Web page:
As the parent, you serve as the Trustee until you die or become incapacitated, at which time the Successor Trustee takes over. Each person who serves as Trustee is legally required to follow the trust’s terms and use its funds and property for the benefit of your special needs child.

Additionally, you should name multiple Successor Trustees—which can even be a trust company, bank, or another professional fiduciary—as backups in case something happens to prevent the individual you’ve named as primary Trustee from serving.

There are two ways to set up a special needs trust. In the first option, we build it into your revocable living trust, and it will arise, or spring up, upon your death. From there, assets that are held in your living trust will be used to fund your child’s special needs trust.

In the other option, we can set up a special needs trust that acts as a vehicle for receiving and holding assets for your child right now. This option makes sense if you have grandparents or other relatives who want to give your special needs child gifts sooner rather than later.

Finally, it is important to ensure that the trust will have sufficient funds to last throughout the life of your child. One common method to provide funding is for you (or another loved one) to name the special needs trust as the beneficiary of your life insurance policy. Another way is for family members and friends to make donations or gifts to the trust and/or include it as a beneficiary in their will.


Once the trust is funded, it’s the Trustee’s job to use the trust funds to support your child without jeopardizing eligibility for government benefits. To ensure this is handled properly, the Trustee must have a thorough understanding of how eligibility for such benefits works and stay current with the ever-changing laws. The Trustee is also required to pay the beneficiary’s taxes, keep detailed records, invest trust property, and stay current with the beneficiary’s needs.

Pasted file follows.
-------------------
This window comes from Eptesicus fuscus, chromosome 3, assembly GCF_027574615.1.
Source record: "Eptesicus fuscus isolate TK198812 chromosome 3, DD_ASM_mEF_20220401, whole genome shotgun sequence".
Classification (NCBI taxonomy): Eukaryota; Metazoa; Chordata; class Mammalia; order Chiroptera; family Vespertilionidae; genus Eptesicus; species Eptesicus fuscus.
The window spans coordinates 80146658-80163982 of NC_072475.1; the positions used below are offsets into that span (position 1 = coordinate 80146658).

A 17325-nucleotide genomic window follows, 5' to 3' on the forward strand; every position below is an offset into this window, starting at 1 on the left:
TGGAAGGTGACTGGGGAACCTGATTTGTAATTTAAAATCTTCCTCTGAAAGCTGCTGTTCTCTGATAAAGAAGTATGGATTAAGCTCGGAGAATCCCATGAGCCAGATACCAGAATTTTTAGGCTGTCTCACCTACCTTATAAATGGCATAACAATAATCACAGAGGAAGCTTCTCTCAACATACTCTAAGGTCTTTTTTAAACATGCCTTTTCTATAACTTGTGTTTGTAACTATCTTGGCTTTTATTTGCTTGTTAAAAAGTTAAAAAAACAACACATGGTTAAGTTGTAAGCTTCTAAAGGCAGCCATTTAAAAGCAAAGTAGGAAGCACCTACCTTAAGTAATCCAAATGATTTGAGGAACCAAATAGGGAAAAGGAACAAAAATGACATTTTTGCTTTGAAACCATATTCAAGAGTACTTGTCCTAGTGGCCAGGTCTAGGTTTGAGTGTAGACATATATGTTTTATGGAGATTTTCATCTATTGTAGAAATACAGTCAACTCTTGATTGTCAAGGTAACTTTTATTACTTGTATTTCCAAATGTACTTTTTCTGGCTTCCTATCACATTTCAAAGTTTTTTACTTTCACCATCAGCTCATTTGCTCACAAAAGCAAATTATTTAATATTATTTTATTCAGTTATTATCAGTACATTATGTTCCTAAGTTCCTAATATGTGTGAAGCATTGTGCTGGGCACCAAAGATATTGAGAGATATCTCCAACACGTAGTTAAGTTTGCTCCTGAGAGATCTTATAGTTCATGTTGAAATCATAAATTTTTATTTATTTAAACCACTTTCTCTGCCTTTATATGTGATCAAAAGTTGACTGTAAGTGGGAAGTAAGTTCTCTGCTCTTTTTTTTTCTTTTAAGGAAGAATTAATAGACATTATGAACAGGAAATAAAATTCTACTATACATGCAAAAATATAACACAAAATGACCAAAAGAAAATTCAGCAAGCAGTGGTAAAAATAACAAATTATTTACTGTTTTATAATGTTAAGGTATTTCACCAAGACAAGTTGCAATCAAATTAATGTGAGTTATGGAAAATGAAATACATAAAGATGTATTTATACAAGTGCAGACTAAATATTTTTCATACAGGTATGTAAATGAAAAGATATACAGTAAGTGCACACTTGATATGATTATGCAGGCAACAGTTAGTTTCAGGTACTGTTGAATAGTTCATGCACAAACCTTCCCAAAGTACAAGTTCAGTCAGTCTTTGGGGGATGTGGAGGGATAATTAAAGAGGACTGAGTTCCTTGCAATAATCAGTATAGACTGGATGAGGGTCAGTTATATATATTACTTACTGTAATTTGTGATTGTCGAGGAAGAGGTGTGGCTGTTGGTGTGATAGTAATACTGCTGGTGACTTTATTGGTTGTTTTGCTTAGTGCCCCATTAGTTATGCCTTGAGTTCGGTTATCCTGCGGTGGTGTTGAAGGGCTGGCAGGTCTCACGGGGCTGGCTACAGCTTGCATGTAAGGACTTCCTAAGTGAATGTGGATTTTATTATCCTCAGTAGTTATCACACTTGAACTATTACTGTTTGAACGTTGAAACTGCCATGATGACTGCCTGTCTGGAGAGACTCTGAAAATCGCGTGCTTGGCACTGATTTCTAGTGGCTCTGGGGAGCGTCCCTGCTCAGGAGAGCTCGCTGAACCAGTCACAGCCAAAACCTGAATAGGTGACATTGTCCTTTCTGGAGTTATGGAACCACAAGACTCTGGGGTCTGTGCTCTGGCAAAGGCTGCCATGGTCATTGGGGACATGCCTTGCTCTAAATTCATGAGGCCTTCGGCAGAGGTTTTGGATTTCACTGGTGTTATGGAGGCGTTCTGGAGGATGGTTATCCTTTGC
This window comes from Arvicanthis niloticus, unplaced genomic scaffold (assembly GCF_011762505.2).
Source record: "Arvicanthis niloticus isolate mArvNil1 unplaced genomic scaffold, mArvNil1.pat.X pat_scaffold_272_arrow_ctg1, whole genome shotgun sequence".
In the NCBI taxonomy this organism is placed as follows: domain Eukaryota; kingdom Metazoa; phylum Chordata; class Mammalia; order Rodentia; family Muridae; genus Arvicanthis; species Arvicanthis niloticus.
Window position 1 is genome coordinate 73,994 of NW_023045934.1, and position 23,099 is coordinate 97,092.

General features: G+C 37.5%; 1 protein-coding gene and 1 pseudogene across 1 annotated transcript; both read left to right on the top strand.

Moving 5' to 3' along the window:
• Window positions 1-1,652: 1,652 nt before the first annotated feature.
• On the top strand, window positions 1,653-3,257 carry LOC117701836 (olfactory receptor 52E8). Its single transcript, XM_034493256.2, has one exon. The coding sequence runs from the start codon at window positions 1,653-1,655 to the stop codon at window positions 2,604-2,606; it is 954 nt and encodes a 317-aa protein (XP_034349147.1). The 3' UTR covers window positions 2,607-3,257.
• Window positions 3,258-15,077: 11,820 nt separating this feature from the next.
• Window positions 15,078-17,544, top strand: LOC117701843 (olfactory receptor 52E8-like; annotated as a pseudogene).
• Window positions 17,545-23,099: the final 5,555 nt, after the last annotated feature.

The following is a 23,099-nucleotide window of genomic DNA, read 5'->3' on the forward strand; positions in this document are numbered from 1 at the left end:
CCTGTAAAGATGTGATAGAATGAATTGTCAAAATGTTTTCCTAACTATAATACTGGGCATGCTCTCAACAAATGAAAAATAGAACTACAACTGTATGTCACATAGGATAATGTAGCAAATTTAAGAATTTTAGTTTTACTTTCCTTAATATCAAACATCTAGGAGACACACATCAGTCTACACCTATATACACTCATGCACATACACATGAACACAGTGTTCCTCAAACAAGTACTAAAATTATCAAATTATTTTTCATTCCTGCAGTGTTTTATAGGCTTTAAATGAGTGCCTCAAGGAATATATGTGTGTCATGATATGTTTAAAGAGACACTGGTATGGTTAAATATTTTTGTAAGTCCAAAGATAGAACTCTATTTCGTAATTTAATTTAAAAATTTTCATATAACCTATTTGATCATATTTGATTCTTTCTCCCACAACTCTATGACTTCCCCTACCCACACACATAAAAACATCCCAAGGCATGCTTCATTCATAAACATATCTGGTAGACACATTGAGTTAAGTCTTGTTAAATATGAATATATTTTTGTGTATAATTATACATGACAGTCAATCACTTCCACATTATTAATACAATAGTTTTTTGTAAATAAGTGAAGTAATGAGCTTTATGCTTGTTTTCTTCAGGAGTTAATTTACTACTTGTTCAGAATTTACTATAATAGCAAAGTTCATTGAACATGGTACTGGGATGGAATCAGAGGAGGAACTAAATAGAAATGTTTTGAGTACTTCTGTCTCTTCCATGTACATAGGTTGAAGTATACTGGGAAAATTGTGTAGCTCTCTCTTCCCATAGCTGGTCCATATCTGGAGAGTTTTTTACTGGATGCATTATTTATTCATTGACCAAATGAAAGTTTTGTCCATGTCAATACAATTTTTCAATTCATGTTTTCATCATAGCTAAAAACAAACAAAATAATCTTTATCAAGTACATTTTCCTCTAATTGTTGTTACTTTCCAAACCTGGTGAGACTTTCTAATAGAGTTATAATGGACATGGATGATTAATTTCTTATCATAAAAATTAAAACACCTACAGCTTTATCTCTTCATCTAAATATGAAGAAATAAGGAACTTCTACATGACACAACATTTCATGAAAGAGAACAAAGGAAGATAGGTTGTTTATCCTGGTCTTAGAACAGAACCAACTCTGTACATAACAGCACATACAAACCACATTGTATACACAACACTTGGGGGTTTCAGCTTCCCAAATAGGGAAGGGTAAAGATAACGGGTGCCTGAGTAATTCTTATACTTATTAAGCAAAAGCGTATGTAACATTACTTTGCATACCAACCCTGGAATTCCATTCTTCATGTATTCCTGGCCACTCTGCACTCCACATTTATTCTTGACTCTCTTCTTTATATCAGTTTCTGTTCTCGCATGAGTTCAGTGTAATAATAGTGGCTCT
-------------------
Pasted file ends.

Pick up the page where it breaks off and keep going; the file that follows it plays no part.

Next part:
Given this immense responsibility, it’s often best that you name a legal or financial professional who’s familiar with the complexities of the law as Trustee or Co-Trustee, so they can properly handle the duties and not jeopardize your child’s eligibility for government benefits. Alternatively, we can advise your named personal Trustee on how to manage the Trust.


If you have a child with special needs, we invite you to meet with us for trusted guidance and support in creating a special needs trust and other estate planning vehicles for your child. We offer an array of estate planning strategies that are designed to accommodate the unique needs presented by a child with special needs and their families.

We will assist you in passing on the financial assets needed for your child to have a rich quality of life, without jeopardizing his or her eligibility for government benefits. We’ll also support you in finding and appointing a legal guardian and/or Trustee to ensure your child is protected and provided for in the exact manner you wish when you die or if you become incapacitated.

This article is a service of Davidek Law Firm, PLLC. We don’t just draft documents; we ensure that families and business owners make informed and empowered decisions about life and death, for themselves and the people they love.